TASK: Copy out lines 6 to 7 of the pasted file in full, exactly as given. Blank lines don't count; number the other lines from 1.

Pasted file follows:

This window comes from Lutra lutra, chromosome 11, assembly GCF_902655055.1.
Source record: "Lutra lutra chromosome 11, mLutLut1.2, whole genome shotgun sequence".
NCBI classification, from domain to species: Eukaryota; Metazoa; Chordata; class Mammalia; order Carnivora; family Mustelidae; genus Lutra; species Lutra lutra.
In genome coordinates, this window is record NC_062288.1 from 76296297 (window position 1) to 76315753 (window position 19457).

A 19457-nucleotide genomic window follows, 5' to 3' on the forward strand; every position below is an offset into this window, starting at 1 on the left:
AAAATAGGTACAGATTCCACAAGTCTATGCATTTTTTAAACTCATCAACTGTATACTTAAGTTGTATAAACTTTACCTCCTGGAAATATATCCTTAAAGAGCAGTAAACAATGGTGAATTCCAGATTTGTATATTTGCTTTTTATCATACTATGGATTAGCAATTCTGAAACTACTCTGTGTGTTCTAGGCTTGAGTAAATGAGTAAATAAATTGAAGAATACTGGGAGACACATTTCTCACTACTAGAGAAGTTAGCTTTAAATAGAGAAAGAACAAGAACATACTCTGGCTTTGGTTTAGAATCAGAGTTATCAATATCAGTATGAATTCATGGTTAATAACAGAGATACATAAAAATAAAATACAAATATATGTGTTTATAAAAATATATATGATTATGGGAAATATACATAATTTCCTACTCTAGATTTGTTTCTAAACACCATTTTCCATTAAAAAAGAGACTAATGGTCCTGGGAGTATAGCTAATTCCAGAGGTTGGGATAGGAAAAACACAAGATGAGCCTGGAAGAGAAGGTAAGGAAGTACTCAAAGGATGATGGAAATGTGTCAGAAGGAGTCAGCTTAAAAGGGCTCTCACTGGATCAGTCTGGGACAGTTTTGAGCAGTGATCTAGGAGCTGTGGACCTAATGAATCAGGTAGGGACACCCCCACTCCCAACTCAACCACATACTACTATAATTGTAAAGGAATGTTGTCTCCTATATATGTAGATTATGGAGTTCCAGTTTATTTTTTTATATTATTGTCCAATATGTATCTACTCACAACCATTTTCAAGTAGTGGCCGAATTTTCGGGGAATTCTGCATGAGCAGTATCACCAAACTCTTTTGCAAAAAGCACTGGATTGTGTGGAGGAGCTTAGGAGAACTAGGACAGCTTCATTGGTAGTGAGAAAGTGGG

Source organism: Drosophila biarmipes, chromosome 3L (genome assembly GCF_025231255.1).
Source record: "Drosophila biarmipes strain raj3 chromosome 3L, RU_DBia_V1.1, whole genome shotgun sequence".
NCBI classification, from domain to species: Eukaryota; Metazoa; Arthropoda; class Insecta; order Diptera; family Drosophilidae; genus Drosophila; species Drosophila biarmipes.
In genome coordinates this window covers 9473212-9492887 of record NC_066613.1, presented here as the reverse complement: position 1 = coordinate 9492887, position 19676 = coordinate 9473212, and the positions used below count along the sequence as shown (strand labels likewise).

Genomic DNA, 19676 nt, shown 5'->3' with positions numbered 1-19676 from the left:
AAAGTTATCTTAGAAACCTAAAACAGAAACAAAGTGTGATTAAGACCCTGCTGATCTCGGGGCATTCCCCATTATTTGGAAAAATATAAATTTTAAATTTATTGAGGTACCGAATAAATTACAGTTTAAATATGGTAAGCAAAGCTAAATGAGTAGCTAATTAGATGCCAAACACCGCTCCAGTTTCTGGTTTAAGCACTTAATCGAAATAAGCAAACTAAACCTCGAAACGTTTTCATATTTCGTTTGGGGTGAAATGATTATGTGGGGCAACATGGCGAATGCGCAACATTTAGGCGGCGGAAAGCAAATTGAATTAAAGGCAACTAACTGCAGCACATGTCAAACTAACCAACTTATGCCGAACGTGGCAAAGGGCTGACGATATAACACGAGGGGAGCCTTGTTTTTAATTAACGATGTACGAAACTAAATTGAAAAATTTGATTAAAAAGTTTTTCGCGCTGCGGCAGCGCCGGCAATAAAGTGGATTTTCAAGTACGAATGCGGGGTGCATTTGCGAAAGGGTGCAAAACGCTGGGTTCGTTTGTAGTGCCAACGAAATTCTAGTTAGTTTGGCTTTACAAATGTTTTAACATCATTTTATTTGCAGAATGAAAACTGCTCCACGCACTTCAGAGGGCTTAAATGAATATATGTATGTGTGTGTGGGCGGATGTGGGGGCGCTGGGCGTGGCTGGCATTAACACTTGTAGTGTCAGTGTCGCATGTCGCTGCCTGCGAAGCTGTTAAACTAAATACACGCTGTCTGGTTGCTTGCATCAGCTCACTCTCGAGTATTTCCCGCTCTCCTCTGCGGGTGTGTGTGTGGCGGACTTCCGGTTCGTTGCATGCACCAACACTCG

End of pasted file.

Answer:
AAAATAGGTACAGATTCCACAAGTCTATGCATTTTTTAAACTCATCAACTGTATACTTAAGTTGTATAAACTTTACCTCCTGGAAATATATCCTTAAAGAGCAGTAAACAATGGTGAATTCCAGATTTGTATATTTGCTTTTTATCATACTATGGATTAGCAATTCTGAAACTACTCTGTGTGTTCTAGGCTTGAGTAAATGAGTAAATAAATTGAAGAATACTGGGAGACACATTTCTCACTACTAGAGAAGTTAGCTTTAAATAGAGAAAGAACAAGAACATACTCTGGCTTTGGTTTAGAATCAGAGTTATCAATATCAGTATGAATTCATGGTTAATAACAGAGATACATAAAAATAAAATACAAATATATGTGTTTATAAAAATATATATGATTATGGGAAATATACATAATTTCCTACTCTAGATTTGTTTCTAAACACCATTTTCCATTAAAAAAGAGACTAATGGTCCTGGGAGTATAGCTAATTCCAGAGGTTGGGATAGGAAAAACACAAGATGAGCCTGGAAGAGAAGGTAAGGAAGTACTCAAAGGATGATGGAAATGTGTCAGAAGGAGTCAGCTTAAAAGGGCTCTCACTGGATCAGTCTGGGACAGTTTTGAGCAGTGATCTAGGAGCTGTGGACCTAATGAATCAGGTAGGGACACCCCCACTCCCAACTCAACCACATACTACTATAATTGTAAAGGAATGTTGTCTCCTATATATGTAGATTATGGAGTTCCAGTTTATTTTTTTATATTATTGTCCAATATGTATCTACTCACAACCATTTTCAAGTAGTGGCCGAATTTTCGGGGAATTCTGCATGAGCAGTATCACCAAACTCTTTTGCAAAAAGCACTGGATTGTGTGGAGGAGCTTAGGAGAACTAGGACAGCTTCATTGGTAGTGAGAAAGTGGG

Source organism: Drosophila biarmipes, chromosome 3L (genome assembly GCF_025231255.1).